At University, my friend Ruben always inspired me. If he’s not cooking, he’s at a climbing wall, if he’s not rock climbing, he’s doing some graffiti or sketching. These tasks are normally slotted around a ten hour library day. He uses his time wisely and is a non-stop productive bean.
So when we graduated, and Ruben told me he would no longer be doing a Masters at Bristol, I was not only surprised but admired his bold decision. Of course, now he’s in London, he continues to balance about five different things at once.
I asked if I could interview him for grad life crisis, to share his story and let other grads know it’s okay to change direction, take bold moves and go with your gut. We both agree you should know why you’re doing a Masters if you’re considering one, as there's ino rush to get it under your belt.
“London is and always will be home. It’s sad to leave the student cradle but on the whole I'm really glad to be back with my family and surrounded by the experiences and opportunities the city has to offer.”
Ruben said his main change of direction arose from lack of funding. With Masters in the UK generally costing an average of £6,842, It's not an easy decision to make.
“My decision against doing a Masters was mainly down to lacking the funds for tuition fees -£14,000 for the year! - I deferred entry to give myself time to apply for scholarships and grants. I also felt like a change of pace was pretty crucial at this juncture."
In his spare time, Ruben is taking part in Mapping for Change, a social enterprise founded by
academics with an environmental science and geography background.
"We organise participatory science projects around London dealing with issues ranging from air quality to social inequality. The central aims of the projects are to engage residents in the data collection process and to create intuitive maps & infographics displaying the results.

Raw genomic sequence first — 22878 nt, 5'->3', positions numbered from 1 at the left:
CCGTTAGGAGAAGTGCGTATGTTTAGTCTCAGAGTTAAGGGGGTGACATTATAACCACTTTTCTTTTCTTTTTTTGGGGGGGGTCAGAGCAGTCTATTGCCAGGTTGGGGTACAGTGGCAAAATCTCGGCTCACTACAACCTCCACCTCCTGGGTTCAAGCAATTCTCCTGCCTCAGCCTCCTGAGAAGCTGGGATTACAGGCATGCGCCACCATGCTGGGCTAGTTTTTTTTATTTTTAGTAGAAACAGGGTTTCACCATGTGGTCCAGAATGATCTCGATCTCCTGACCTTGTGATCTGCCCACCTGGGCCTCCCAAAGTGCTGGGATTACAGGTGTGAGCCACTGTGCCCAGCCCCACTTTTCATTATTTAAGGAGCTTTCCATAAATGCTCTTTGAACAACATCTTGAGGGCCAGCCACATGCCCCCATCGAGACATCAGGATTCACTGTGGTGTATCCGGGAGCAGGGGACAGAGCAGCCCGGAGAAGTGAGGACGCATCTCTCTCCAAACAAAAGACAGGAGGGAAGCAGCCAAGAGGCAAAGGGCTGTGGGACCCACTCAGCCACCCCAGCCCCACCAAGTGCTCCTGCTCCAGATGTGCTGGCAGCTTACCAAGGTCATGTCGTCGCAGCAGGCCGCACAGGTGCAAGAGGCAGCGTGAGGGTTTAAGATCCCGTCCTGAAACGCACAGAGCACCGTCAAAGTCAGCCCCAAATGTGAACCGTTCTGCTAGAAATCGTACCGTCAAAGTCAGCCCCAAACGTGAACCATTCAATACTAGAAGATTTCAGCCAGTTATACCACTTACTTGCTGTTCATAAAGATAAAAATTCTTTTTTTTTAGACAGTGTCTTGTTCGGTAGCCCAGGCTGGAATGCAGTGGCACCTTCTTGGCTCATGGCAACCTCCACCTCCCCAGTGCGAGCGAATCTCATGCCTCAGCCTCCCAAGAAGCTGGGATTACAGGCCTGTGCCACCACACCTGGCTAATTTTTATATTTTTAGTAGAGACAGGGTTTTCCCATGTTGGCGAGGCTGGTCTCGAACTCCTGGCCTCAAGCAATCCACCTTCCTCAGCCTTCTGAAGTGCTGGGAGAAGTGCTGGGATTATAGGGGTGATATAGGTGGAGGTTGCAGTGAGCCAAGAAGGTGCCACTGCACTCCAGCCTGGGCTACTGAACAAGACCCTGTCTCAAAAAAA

A normal day in the MfC office starts at 10:30. Coffee, chatting about projects, coffee, searching and sorting through data, coffee, analysing and presenting data on GIS software, home. We always have lunch together, and there's plenty of Caribbean and turkish places near us in Dalston which is a big bonus."
The beautiful thing about being young is being able to clear your schedule and make your time your own. I certainly have less commitment than my mum and elder siblings, so embrace the silver lining of your grad life crisis cloud and use it wisely. Ruben's childminding has allowed him to nurture his passions during his year out of education.
"Childminding is my main source of income at the moment. I feel very lucky to have lots of time to put into my art and songwriting right now and I am mainly just enjoying that."
Ruben's decision to defer gave him the time to reflect. He now knows exactly what are he wants to specialise in.
"I feel pretty set on doing a PhD on insect ecology and agroforestry after my masters.
A big goal is to get a bit more harmony between my creative and scientific interests. I think GIS map-making and infographics could play a part in that."
To all the grad life crisees wondering if furthering education and delaying the world of work is a good enough reason to do a Masters, Ruben has some gold gradvice.
"Know why you want to do a masters. Ultimately a masters is about honing your abilities for a specific sector or line of research, so work on getting a clear idea of what that area could be for you, and then find the masters which best prepares you for it. Lastly and most importantly, don't be afraid to ask questions."